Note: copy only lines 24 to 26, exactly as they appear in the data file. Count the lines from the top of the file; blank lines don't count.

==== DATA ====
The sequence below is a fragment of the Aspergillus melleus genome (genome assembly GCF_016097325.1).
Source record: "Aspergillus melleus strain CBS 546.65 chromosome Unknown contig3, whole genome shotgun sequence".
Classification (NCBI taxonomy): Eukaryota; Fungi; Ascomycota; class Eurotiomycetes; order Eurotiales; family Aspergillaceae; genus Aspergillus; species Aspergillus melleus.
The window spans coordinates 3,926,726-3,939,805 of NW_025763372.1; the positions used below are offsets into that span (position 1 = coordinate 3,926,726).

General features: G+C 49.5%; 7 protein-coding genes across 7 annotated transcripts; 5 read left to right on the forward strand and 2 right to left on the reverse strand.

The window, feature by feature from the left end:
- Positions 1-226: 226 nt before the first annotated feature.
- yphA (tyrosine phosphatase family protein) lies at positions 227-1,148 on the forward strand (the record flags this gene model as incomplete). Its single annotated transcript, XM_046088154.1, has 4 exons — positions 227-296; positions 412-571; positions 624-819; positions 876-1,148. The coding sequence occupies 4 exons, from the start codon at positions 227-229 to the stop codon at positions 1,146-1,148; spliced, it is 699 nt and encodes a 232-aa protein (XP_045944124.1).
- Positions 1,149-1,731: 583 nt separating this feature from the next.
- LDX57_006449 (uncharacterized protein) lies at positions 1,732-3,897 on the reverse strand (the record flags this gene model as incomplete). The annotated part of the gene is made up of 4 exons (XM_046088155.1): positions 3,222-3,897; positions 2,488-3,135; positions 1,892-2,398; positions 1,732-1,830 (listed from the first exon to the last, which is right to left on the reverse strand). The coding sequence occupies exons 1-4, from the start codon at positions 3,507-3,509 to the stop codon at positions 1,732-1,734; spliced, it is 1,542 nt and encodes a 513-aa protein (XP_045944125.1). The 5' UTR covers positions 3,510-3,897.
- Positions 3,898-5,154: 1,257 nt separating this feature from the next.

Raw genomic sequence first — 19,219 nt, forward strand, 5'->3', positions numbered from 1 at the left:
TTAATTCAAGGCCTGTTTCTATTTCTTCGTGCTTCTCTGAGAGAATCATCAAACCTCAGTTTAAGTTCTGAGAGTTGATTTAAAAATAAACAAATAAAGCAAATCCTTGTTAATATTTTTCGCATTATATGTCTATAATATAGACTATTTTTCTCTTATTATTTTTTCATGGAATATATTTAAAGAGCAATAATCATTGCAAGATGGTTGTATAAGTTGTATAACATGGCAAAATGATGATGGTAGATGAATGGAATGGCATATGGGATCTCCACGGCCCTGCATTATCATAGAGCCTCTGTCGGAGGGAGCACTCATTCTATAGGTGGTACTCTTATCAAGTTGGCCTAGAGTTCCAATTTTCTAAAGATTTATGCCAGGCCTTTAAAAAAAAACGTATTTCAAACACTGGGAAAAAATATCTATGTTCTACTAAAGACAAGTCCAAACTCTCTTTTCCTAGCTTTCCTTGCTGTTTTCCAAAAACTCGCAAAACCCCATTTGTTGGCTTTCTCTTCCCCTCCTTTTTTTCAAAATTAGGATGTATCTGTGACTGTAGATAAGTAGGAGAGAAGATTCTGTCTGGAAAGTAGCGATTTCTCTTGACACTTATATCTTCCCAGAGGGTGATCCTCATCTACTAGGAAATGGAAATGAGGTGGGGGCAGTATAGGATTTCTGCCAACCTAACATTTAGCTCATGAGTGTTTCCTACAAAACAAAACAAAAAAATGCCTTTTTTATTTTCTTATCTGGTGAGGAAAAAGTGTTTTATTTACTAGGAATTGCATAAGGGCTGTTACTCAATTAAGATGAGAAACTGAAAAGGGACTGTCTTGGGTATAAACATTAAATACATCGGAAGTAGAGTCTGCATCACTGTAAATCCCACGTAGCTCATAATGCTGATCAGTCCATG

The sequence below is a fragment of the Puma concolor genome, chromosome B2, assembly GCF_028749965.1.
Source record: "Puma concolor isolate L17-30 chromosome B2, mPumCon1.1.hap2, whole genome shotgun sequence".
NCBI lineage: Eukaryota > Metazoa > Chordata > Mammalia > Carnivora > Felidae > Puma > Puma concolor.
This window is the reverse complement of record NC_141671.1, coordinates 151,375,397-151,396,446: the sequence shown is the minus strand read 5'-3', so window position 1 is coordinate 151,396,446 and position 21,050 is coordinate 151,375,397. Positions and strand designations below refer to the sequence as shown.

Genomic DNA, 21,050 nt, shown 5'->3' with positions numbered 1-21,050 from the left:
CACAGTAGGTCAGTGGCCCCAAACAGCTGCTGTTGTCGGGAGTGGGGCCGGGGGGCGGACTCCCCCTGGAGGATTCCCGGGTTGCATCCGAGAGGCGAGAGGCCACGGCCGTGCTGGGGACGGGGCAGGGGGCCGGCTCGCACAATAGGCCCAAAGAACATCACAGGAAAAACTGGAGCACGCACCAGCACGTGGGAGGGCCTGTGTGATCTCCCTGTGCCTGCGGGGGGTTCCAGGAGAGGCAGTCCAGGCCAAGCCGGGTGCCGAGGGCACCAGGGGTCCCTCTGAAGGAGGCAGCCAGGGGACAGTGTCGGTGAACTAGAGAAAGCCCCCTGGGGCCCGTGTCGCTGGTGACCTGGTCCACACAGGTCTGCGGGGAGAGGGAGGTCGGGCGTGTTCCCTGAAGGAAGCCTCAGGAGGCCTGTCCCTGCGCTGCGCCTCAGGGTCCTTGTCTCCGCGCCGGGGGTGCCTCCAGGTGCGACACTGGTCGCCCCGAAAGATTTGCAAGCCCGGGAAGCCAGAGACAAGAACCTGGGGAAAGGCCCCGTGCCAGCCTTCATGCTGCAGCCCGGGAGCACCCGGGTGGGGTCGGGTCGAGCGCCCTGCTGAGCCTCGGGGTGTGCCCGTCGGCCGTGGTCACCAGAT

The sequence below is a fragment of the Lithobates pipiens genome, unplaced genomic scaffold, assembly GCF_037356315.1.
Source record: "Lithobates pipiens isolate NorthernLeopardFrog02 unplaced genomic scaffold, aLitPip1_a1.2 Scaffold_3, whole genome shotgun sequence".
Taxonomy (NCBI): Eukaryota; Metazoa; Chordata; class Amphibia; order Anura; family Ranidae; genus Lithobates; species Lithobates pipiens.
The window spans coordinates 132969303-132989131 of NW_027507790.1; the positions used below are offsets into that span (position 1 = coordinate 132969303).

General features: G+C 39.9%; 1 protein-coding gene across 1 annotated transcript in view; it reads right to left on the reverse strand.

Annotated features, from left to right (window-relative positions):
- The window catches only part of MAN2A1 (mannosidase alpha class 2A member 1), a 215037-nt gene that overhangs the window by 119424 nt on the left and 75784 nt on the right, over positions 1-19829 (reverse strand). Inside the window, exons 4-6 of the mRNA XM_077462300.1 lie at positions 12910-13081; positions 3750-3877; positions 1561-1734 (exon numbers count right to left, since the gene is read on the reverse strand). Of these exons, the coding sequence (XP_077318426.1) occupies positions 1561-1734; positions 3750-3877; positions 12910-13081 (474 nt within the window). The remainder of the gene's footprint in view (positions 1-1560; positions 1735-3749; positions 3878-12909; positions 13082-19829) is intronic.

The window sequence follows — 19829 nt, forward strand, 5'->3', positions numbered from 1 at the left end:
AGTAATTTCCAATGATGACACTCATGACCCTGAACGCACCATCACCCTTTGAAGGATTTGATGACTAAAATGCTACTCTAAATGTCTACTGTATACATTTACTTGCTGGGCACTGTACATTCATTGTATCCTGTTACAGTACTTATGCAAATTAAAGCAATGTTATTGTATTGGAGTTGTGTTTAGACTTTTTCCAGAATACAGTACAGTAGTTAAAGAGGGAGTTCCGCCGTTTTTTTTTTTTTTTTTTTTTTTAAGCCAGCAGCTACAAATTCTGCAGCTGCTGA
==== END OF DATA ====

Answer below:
General features: G+C 39.9%; 1 protein-coding gene across 1 annotated transcript in view; it reads right to left on the reverse strand.

Annotated features, from left to right (window-relative positions):
- The window catches only part of MAN2A1 (mannosidase alpha class 2A member 1), a 215037-nt gene that overhangs the window by 119424 nt on the left and 75784 nt on the right, over positions 1-19829 (reverse strand). Inside the window, exons 4-6 of the mRNA XM_077462300.1 lie at positions 12910-13081; positions 3750-3877; positions 1561-1734 (exon numbers count right to left, since the gene is read on the reverse strand). Of these exons, the coding sequence (XP_077318426.1) occupies positions 1561-1734; positions 3750-3877; positions 12910-13081 (474 nt within the window). The remainder of the gene's footprint in view (positions 1-1560; positions 1735-3749; positions 3878-12909; positions 13082-19829) is intronic.